Improved Concentric Workover Techniques
- Wallace J. Frank Jr. (Humble Oil and Refining Co.)
- Document ID
- Society of Petroleum Engineers
- Journal of Petroleum Technology
- Publication Date
- April 1969
- Document Type
- Journal Paper
- 401 - 408
- 1969. Society of Petroleum Engineers
- 1.14 Casing and Cementing, 2.4.3 Sand/Solids Control, 3 Production and Well Operations, 3.3.1 Production Logging, 4.2.3 Materials and Corrosion, 1.6 Drilling Operations, 1.14.3 Cement Formulation (Chemistry, Properties), 2.2.2 Perforating, 2 Well Completion, 1.10 Drilling Equipment
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The concentric tubing workover rig has alleviated considerably the high cost of offshore well servicing; and dual, triple and quadruple conventional completions in upper zones can be dealt with economically. But there are a lot of problems yet to be solved, and the inventive technologist still can have his field day.
The Concentric Tubing Concept Basic Technique
The offshore concentric tubing rig is a completely self-contained, highly transportable, skid-mounted workover unit that has been designed for offshore workover operations. The concentric technique calls for leaving the production string in place and running small concentric pipe inside the production tubing to perform a variety of workover operations (Fig. 1) perform a variety of workover operations (Fig. 1) requiring a circulating flow path. The primary reason for performing concentric tubing workovers is economic. Savings result from reduced workover time and reduced rig cost by avoiding the necessity to retrieve and re-run the installed well tubing and packers.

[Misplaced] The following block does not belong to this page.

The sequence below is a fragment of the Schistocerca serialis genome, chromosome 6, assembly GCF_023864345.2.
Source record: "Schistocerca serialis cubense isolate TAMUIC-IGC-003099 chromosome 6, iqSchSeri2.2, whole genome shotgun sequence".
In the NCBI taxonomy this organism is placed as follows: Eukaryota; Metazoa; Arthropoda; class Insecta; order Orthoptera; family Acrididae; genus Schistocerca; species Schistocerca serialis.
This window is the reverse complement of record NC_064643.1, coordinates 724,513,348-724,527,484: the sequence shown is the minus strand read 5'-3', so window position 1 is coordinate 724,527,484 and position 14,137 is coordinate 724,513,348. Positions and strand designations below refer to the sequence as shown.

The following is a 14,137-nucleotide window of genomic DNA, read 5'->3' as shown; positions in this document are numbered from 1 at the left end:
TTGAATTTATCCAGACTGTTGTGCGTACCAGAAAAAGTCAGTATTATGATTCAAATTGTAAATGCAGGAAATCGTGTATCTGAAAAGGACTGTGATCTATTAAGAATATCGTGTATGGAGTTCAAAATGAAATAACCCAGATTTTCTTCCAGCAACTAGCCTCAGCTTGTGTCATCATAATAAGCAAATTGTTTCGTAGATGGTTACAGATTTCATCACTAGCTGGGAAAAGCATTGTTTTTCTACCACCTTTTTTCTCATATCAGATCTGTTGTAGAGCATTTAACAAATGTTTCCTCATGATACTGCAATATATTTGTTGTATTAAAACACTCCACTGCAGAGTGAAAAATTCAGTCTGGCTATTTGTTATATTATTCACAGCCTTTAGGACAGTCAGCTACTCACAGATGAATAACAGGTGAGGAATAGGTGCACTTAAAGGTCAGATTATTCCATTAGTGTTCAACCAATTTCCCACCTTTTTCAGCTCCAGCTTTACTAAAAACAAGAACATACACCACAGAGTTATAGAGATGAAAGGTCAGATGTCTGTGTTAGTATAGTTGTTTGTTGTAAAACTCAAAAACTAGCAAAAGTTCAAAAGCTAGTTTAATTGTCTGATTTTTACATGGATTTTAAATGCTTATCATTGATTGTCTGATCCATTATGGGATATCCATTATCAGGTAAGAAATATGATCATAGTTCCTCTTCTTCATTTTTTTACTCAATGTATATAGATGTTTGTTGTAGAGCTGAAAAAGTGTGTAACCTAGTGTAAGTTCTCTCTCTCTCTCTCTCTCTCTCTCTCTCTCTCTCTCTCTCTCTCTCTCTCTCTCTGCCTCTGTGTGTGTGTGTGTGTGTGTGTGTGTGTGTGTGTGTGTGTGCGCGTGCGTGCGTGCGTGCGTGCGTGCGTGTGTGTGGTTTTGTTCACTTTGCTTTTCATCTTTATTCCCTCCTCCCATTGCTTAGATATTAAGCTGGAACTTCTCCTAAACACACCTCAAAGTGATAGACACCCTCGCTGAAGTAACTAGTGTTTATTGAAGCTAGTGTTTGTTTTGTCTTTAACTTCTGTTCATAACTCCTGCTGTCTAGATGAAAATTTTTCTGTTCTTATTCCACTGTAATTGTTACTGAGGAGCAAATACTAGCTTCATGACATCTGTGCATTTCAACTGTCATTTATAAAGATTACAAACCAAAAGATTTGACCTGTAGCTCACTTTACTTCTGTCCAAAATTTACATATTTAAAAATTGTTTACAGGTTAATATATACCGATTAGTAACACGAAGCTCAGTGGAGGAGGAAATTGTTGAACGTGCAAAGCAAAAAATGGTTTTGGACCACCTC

A typical rig (Fig. 2) consists of drawworks, mast, two triplex plunger pumps, manifolded measuring and mixing tanks, 1-in. nominal tool-jointed pipe, blowout-preventers, and the necessary handling tools, controls and accessory equipment required for workover operations. The hook-load capacity of these rigs varies from 50,000 to 100,000 lb. The rig is broken down into small packages for fast rig-up and for offloading and onloading with small "stiff-leg" platform cranes. A rig breaks down so that it can be handled in 12 to 17 lifts with an 8,000-lb capacity crane.
Evolution of Use
Concentric tubing techniques are a logical extension of wireline permanent-type completion methods, which used a tubing extension landed and retrieved by wireline. A concentric tubing set-up can be described as a tubing extension that reaches all the way to the surface. Continuous tube to the surface, and the rigs specifically designed to handle it, have resulted in the substitution of concentric tubing workovers for many potential, permanent-type well completion workovers.
The widespread application of tubingless completions where only small concentric pipe strings or wireline tools can be used gave additional impetus to concentric techniques. The experience and confidence gained with this technique in tubingless completions had a material influence on the expanding use of concentric tubing in conventional wells.
After these techniques had been proved on land and in straight holes, the economics made their use in offshore directional wells especially attractive. This discussion covers Humble's experience in Louisiana offshore operations where about four or more concentric rigs have operated continuously for over 5 years. In the past 2 years, the level of this work offshore for Humble has increased to as many as 14 rigs.
Tubingless Wells and Lower Zones of Conventional Wells
During this time, 287 jobs were completed offshore on tubingless wells and lower zone completions of conventional wells (see Table 1).
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